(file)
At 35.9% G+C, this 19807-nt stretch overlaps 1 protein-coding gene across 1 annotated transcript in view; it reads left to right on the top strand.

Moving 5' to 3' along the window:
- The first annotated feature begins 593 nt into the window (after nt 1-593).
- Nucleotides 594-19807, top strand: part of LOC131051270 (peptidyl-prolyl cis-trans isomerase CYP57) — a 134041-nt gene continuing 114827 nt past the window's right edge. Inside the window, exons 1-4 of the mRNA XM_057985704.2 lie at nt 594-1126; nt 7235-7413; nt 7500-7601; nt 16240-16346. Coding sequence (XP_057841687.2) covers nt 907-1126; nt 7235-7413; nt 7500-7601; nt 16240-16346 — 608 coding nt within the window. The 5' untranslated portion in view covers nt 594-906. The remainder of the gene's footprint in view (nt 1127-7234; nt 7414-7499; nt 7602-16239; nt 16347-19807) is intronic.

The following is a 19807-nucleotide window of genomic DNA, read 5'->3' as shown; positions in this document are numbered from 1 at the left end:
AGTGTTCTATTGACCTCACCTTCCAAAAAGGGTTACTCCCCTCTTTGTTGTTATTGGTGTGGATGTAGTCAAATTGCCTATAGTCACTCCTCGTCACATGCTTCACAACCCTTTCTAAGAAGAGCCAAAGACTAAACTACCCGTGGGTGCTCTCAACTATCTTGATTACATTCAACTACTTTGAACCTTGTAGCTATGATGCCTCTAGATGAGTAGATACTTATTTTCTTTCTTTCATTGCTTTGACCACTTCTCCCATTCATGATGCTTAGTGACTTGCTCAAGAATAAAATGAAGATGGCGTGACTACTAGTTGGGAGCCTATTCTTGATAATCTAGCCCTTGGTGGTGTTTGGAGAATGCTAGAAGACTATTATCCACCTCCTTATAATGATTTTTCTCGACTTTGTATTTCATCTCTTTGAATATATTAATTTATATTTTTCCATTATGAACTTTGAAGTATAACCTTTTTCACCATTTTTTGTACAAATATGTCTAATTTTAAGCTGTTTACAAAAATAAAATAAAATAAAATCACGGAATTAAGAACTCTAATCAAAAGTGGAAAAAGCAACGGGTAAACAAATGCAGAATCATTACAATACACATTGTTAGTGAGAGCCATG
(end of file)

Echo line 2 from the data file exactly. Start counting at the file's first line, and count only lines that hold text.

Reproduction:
Moving 5' to 3' along the window: